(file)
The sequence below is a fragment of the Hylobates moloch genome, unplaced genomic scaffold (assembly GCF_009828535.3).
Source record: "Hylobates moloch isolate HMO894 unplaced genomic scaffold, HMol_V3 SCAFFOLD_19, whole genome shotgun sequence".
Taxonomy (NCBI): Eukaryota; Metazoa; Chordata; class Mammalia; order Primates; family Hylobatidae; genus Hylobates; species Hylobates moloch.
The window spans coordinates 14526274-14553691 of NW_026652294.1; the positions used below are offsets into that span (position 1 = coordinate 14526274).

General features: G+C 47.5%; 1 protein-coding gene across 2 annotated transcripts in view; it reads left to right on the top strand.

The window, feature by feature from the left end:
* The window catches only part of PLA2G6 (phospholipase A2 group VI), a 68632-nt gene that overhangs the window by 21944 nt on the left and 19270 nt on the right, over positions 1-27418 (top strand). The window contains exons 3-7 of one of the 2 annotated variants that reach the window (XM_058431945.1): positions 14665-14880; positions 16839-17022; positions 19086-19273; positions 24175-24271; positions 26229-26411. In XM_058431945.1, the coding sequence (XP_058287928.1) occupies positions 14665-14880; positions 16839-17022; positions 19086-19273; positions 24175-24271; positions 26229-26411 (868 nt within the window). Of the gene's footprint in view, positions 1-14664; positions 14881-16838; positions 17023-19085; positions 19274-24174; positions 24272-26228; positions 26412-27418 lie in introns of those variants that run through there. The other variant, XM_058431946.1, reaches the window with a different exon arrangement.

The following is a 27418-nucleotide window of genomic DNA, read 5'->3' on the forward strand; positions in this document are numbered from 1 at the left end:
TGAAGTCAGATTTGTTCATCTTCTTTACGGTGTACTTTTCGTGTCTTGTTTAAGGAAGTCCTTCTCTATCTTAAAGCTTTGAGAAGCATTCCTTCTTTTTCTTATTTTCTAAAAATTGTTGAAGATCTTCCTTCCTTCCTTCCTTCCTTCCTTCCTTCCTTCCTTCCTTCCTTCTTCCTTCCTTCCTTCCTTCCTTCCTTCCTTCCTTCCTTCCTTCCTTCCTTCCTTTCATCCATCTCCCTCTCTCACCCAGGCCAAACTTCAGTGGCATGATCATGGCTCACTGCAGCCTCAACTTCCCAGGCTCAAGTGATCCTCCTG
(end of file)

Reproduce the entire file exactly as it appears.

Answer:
The sequence below is a fragment of the Hylobates moloch genome, unplaced genomic scaffold (assembly GCF_009828535.3).
Source record: "Hylobates moloch isolate HMO894 unplaced genomic scaffold, HMol_V3 SCAFFOLD_19, whole genome shotgun sequence".
Taxonomy (NCBI): Eukaryota; Metazoa; Chordata; class Mammalia; order Primates; family Hylobatidae; genus Hylobates; species Hylobates moloch.
The window spans coordinates 14526274-14553691 of NW_026652294.1; the positions used below are offsets into that span (position 1 = coordinate 14526274).

General features: G+C 47.5%; 1 protein-coding gene across 2 annotated transcripts in view; it reads left to right on the top strand.

The window, feature by feature from the left end:
* The window catches only part of PLA2G6 (phospholipase A2 group VI), a 68632-nt gene that overhangs the window by 21944 nt on the left and 19270 nt on the right, over positions 1-27418 (top strand). The window contains exons 3-7 of one of the 2 annotated variants that reach the window (XM_058431945.1): positions 14665-14880; positions 16839-17022; positions 19086-19273; positions 24175-24271; positions 26229-26411. In XM_058431945.1, the coding sequence (XP_058287928.1) occupies positions 14665-14880; positions 16839-17022; positions 19086-19273; positions 24175-24271; positions 26229-26411 (868 nt within the window). Of the gene's footprint in view, positions 1-14664; positions 14881-16838; positions 17023-19085; positions 19274-24174; positions 24272-26228; positions 26412-27418 lie in introns of those variants that run through there. The other variant, XM_058431946.1, reaches the window with a different exon arrangement.

The following is a 27418-nucleotide window of genomic DNA, read 5'->3' on the forward strand; positions in this document are numbered from 1 at the left end:
TGAAGTCAGATTTGTTCATCTTCTTTACGGTGTACTTTTCGTGTCTTGTTTAAGGAAGTCCTTCTCTATCTTAAAGCTTTGAGAAGCATTCCTTCTTTTTCTTATTTTCTAAAAATTGTTGAAGATCTTCCTTCCTTCCTTCCTTCCTTCCTTCCTTCCTTCCTTCCTTCCTTCTTCCTTCCTTCCTTCCTTCCTTCCTTCCTTCCTTCCTTCCTTCCTTCCTTCCTTTCATCCATCTCCCTCTCTCACCCAGGCCAAACTTCAGTGGCATGATCATGGCTCACTGCAGCCTCAACTTCCCAGGCTCAAGTGATCCTCCTG